The Lobotomist Author Jack El-Hai
ISBN-10 9780470098301
Year 2007-02-09
Pages 368
Language en
Publisher John Wiley & Sons
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Walter J. Freeman ranks as one of the most scorned physicians of the 20th century. Many people still believe a number of myths about his lobotomies. Yet, many important medical figures during Freeman's time lent their support to his work. This intriguing biography offers a profound look into the life of a complex scientific genius.

10 Days in a Madhouse Annotated

10 Days in a Madhouse  Annotated Author Nellie Bly
ISBN-10 9781629174549
Year 2015-11-08
Pages 100
Language en
Publisher Golgotha Press
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In 1887, an ambitious journalist named Nellie Bly went on an undercover assignment to disclose the mistreatment of women at the Women's Lunatic Asylum on Blackwell's Island. The story created shockwaves throughout the country and caused reform in mental hospitals. It also launched Bly’s career. Bly recounts her experience in this book. This book is annotated with a short biography on Nellie Bly.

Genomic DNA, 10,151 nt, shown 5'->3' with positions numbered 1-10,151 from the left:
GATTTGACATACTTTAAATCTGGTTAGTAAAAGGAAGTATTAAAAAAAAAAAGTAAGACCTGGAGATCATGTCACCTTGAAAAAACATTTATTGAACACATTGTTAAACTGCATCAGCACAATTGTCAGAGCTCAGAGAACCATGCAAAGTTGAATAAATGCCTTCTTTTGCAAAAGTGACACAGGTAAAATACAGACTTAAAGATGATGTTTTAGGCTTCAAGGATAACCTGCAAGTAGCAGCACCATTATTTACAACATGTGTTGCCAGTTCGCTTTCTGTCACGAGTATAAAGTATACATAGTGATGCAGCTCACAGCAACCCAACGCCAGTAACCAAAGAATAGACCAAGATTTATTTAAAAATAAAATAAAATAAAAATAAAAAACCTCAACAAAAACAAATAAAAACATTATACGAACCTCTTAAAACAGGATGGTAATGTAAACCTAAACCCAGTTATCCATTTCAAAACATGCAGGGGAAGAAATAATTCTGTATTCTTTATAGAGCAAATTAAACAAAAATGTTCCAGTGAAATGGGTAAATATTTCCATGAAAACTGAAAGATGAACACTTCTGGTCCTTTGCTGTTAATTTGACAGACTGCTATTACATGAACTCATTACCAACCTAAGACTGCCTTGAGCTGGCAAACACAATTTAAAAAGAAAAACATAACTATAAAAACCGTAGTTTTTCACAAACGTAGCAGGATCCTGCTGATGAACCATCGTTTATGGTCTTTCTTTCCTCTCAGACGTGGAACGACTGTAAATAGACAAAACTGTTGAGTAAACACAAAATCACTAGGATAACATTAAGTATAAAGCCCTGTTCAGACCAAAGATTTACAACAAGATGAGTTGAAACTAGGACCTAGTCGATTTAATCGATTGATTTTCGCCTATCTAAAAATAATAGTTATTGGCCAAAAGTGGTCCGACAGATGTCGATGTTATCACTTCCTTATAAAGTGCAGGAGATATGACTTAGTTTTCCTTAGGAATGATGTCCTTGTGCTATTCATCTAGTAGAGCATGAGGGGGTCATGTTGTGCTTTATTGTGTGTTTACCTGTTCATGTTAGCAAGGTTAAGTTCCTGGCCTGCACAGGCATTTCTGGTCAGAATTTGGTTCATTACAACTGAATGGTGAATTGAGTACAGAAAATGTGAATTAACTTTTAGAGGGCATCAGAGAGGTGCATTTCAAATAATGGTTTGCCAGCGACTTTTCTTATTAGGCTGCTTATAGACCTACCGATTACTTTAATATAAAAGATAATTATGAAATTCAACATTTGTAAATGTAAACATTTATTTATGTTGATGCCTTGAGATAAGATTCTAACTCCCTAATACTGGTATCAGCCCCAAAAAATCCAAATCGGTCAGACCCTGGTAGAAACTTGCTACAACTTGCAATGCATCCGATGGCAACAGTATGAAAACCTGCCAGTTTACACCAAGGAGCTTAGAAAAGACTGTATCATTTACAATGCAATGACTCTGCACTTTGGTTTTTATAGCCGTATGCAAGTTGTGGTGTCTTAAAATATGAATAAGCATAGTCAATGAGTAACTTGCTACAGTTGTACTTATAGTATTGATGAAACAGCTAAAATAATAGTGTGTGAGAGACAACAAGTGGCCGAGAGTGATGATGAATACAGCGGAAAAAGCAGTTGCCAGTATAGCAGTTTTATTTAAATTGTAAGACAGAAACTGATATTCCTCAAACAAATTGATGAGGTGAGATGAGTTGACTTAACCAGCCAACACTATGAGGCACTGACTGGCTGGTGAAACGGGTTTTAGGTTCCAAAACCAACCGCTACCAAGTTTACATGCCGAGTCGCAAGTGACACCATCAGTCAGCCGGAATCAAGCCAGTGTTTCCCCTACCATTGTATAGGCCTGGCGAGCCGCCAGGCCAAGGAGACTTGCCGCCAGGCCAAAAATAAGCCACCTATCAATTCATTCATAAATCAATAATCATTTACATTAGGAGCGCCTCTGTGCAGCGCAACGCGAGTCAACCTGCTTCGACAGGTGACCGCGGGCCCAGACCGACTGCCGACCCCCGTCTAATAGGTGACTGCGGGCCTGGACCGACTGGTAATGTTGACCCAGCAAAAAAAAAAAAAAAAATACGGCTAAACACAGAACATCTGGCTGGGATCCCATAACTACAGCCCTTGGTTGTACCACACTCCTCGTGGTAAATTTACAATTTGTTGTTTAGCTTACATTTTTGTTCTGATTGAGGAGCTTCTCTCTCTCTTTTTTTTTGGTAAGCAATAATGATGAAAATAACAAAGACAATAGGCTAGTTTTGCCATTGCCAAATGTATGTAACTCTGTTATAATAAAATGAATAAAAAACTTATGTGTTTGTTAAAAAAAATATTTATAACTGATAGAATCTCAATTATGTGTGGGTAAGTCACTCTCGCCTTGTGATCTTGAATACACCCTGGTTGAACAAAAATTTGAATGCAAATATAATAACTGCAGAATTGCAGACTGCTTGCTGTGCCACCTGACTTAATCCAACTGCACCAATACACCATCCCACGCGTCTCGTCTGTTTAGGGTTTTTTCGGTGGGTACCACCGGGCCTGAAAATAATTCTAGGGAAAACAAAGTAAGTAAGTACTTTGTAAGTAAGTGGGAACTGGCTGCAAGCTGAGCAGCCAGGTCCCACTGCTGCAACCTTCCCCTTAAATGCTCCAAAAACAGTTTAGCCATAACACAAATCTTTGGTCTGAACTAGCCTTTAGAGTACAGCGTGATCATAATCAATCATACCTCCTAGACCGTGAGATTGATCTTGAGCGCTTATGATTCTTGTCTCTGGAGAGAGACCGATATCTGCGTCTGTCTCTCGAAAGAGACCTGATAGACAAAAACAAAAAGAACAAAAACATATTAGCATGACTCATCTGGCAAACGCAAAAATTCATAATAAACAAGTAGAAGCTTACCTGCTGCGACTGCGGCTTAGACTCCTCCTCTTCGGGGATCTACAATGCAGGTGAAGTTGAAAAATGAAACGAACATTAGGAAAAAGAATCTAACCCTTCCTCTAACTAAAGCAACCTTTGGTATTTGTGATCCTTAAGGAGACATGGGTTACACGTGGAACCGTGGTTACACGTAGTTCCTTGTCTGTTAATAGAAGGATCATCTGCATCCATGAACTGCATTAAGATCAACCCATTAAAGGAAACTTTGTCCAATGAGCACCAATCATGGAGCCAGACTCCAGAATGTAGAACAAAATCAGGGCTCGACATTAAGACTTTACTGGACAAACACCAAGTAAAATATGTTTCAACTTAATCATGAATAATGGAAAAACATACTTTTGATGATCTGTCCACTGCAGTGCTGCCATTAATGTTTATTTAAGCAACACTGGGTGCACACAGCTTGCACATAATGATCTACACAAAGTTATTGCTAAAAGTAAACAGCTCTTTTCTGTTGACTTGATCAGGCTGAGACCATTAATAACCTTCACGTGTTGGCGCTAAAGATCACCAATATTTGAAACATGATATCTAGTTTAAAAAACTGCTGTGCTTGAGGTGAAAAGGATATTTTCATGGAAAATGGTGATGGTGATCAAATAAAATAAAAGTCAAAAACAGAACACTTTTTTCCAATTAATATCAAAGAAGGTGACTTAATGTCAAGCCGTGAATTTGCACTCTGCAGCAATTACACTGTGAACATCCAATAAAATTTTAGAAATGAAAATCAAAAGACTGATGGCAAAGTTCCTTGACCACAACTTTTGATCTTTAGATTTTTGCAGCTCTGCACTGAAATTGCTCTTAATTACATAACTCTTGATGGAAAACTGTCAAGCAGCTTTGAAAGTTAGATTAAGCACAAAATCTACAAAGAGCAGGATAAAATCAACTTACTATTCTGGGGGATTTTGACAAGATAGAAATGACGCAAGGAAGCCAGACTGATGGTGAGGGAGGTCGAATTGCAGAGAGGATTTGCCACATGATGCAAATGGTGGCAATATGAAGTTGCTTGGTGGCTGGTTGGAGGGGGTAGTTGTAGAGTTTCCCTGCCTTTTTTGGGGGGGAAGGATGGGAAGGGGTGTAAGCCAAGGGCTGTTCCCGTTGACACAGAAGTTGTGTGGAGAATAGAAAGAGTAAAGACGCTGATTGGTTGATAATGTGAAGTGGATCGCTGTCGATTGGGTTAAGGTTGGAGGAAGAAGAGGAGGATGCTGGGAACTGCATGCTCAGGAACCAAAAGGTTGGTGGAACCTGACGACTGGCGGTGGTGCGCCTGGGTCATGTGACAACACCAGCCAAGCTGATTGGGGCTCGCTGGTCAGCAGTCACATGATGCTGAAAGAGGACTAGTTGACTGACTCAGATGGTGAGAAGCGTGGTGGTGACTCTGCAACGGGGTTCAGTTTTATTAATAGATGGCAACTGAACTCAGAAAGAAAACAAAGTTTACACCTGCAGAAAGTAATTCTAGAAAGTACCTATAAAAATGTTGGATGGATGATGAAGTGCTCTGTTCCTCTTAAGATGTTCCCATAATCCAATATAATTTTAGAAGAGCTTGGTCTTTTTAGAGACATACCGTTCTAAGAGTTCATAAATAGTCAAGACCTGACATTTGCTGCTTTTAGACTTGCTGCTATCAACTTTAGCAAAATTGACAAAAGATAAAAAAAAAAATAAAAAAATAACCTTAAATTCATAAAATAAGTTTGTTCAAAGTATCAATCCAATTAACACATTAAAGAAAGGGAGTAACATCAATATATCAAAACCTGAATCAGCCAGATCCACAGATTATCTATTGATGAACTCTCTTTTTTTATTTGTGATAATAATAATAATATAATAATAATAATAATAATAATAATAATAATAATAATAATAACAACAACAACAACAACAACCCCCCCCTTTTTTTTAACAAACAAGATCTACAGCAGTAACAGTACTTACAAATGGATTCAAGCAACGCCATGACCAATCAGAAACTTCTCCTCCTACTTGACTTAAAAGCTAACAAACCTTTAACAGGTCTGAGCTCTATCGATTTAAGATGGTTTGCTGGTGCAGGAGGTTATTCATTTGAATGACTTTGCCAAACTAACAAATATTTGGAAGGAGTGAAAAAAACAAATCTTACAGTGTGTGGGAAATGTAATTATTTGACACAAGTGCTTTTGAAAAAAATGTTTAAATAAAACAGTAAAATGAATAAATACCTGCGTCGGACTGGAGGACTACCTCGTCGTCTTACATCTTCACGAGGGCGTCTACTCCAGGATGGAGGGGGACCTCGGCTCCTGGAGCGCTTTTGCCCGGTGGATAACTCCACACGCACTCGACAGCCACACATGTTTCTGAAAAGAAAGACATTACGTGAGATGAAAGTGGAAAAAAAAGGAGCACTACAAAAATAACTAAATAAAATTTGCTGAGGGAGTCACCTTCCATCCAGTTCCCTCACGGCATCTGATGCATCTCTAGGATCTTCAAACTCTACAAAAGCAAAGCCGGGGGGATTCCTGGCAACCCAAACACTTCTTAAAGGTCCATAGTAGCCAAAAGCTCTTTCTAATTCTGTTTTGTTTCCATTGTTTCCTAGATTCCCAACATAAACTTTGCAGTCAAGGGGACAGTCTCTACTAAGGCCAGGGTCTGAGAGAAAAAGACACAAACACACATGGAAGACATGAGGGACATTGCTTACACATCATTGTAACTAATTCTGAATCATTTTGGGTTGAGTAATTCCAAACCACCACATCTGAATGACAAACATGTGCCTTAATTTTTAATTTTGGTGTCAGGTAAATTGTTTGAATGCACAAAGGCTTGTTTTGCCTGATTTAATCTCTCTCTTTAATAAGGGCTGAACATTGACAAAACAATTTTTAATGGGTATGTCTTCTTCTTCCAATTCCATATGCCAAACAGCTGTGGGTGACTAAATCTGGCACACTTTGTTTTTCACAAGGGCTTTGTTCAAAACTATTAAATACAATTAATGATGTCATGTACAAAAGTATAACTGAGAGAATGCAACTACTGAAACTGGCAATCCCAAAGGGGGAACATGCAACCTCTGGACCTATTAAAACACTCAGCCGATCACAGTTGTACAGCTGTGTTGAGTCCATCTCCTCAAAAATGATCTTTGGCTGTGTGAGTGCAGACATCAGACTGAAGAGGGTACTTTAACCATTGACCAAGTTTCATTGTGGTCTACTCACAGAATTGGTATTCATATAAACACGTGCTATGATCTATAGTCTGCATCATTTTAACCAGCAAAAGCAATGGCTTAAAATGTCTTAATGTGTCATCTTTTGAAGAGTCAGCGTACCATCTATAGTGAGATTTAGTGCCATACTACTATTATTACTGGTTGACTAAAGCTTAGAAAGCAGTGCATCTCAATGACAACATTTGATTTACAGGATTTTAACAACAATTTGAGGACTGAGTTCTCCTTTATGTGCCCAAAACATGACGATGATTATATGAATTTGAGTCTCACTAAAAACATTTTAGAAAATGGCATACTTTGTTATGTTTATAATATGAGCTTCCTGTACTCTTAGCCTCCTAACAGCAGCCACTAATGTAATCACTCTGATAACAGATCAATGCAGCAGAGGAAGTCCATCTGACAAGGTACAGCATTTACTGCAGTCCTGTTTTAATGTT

How Thin the Veil

How Thin the Veil Author Jack Kerkhoff
ISBN-10 1943995192
Year 2016-10-25
Pages
Language en
Publisher
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"So this is my homecoming. This is my return to the town where I spent the happiest days of my youth. Picture a slightly decrepit, snow-covered state hospital. A depressed writer checks himself into the asylum and is placed in the ward for alcoholics and the mildly insane. Under the care of a wise and patient, chain-smoking doctor, our hero examines his suicidal motivations, while at the same time keeping a writer's eye on the inmates and their almost universal malady of "woman trouble." As the snow comes down and Christmas nears, "woman trouble" takes on new meaning when the author falls in love with beautiful, child-like Suzy from Ward Eleven. This memoir, originally published in 1952, takes a hard-boiled look at mental health treatment before the collapse of the state-sponsored system. Bawdy, inappropriate, deeply romantic and rich in captivating characters, How Thin the Veil takes the love story to where it's never been before.